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Netflix’s Blood Origin changes what we knew about witchers

And the actual origins are... disappointing and confusing

Fjall (Laurence O’Fuarain) walking with an ax in a still from The Witcher: Blood Origin Photo: Susie Allnutt/Netflix

The Witcher: Blood Origin is a prologue to Netflix’s fantasy series and tells the story of some of its universe’s most important events, or at least it’s supposed to. The Conjunction of the Spheres is among the plotlines that crops up in this miniseries, but the most important and perhaps most disappointing is the origin of the series’ most important order: the witchers.

Blood Origin shows us the first witcher transformation (or at least we think it does?) but it also changes Witcher lore in a big way that throws into question the whole universe of the Netflix show — and it’s not even clear what the point of the retcon is.

[Ed. note: This post contains spoilers for The Witcher: Blood Origin.]

Blood Origin follows the story of Fjall (Laurence O’Fuarain), an elf warrior who lived just before the Conjunction of the Spheres. Along with Éile (Sophia Brown) and some other elves, including the sorceress and general magic-user Zacaré (Lizzie Annis), attempts to prevent the evil mage Balor (Lenny Henry) from harnessing Chaos Magic to conquer other worlds. But when Balor unleashes a monster from one of these other worlds, Fjall has to undergo the first ever witcher transformation to defeat the creature and save his friends.

This is a rather large departure from the series’ history. Despite Blood Origin dealing with a mostly (but not entirely) unexplored period of the Witcher universe and taking place inside the Netflix universe rather than that of the books or games, the prequel series still manages to pull a confusing lore change that seems to totally rewrite who the witchers are.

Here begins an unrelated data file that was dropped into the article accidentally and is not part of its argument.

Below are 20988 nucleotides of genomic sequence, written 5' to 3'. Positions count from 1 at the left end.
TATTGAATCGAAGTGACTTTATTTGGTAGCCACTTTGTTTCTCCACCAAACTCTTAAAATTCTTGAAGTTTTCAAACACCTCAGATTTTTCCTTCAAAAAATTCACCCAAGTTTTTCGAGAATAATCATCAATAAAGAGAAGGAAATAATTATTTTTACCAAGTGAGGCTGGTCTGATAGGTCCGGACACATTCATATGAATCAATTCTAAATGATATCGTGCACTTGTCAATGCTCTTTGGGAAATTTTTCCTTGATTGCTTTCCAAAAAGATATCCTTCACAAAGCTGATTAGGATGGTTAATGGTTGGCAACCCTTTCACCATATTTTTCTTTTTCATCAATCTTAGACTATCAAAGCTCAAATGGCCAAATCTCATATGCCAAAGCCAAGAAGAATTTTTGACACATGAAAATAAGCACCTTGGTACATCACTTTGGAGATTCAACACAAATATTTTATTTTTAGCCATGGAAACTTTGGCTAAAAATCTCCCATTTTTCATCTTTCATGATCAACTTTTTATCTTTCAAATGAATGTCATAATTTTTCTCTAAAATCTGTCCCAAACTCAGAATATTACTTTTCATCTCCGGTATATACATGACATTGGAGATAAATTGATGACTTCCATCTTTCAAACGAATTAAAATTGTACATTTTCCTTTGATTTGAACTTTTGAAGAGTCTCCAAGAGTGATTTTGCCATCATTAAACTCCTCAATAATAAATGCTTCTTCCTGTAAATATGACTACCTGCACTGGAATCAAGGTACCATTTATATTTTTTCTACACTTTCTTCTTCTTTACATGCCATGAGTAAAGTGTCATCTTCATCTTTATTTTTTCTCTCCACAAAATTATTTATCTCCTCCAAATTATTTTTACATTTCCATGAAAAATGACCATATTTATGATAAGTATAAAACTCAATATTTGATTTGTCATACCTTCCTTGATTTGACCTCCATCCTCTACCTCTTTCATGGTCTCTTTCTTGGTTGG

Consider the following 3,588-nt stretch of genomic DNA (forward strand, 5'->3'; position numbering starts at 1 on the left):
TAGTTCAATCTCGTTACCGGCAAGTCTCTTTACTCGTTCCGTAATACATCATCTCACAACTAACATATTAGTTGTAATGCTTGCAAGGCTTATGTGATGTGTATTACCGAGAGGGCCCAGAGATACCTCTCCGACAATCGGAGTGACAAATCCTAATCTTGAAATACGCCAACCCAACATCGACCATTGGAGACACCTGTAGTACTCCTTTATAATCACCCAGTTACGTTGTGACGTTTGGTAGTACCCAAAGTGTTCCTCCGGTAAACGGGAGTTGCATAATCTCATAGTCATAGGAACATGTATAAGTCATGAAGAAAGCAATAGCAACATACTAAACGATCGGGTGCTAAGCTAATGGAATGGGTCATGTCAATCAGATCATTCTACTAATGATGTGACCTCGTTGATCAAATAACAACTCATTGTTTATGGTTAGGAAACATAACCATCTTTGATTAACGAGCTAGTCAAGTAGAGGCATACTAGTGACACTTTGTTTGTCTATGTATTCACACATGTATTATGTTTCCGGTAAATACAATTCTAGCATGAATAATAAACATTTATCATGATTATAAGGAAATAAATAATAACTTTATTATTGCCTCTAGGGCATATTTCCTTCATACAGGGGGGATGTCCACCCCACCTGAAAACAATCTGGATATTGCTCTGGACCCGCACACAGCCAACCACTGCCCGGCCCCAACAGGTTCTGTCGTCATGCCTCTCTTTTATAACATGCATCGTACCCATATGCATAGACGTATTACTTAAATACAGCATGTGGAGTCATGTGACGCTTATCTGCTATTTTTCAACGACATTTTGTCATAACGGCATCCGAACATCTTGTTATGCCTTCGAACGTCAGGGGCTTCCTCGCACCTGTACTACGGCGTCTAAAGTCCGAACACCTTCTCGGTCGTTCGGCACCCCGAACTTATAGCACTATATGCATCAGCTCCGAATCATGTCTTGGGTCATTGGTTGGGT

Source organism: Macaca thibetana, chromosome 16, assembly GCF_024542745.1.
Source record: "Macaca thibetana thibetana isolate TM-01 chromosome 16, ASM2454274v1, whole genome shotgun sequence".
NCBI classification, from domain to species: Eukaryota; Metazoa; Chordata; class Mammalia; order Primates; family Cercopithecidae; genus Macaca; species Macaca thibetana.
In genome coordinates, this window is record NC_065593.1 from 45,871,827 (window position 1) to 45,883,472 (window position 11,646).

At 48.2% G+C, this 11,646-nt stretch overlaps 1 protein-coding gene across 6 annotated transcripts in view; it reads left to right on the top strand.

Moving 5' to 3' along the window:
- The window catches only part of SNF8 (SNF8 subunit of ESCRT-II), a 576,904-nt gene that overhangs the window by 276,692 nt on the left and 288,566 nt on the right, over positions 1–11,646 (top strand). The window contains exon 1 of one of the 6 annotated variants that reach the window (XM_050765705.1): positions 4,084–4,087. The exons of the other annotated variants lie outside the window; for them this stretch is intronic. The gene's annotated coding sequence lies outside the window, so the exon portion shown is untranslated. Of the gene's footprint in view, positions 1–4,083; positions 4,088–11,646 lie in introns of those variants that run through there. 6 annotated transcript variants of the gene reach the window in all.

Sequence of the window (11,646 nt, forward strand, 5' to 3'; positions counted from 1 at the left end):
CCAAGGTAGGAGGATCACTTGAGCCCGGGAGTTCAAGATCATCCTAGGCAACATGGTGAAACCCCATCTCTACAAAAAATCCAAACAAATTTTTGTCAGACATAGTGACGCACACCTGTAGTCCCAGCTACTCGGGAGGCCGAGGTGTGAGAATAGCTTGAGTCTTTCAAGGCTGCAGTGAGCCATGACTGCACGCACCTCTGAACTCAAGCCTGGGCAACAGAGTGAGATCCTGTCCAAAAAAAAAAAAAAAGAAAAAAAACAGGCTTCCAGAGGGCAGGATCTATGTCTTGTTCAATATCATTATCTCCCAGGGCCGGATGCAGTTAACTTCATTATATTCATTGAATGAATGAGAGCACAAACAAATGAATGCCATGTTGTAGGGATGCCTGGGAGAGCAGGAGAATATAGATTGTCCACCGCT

Based on what we knew of the witchers’ creation and origins, they were a distinctly, and exclusively, human order. The mutated hunters provided a way for the expanding world of humans to protect themselves and their small villages and settlements in the newly conjoined worlds. Just as importantly, their creation was a long and arduous process of the desperate humans to find some way to protect themselves from the monsters that loomed in the dark. These early human witchers were tragic figures, partially monsters themselves, who were hated by humans and often lacked the control of their own fury necessary to safely live among them. But their enhanced abilities still made them vital protectors of the people who hated them.

This makes the circumstances of the first witcher’s creation in Blood Origin disappointing, to say the least. Sure, there’s a somewhat imminent monster threat, and sure, our band of merry elves was certainly going to need more than their regular combat prowess to take it down, but the details and risks of the transformation, or where it even comes from, are vague at best.

Rather than an arduous new process, or the dangerous combination of several different magics in a desperate attempt to protect people living in fear of monsters, it simply feels like Zacaré throws together a well-known series of herbs and roots to make her special superhero monster-killer serum. And if we’re to believe that this is just the first seed of the witcher idea that humans would later pick up, then Blood Origin never makes the differences clear.

The first witcher being an elf and the whole thing being an elvish creation certainly feels like it should say something new and important about the world of Netflix’s Witcher universe. But after two seasons of the show it’s not clear that it means much at all, considering how thoroughly human the organization is by the time of Geralt and Ciri. Which raises the question: If none of this matters to the larger story, and if Fjall’s transformation isn’t important to the witchers more generally, then why does Blood Origin exist at all?

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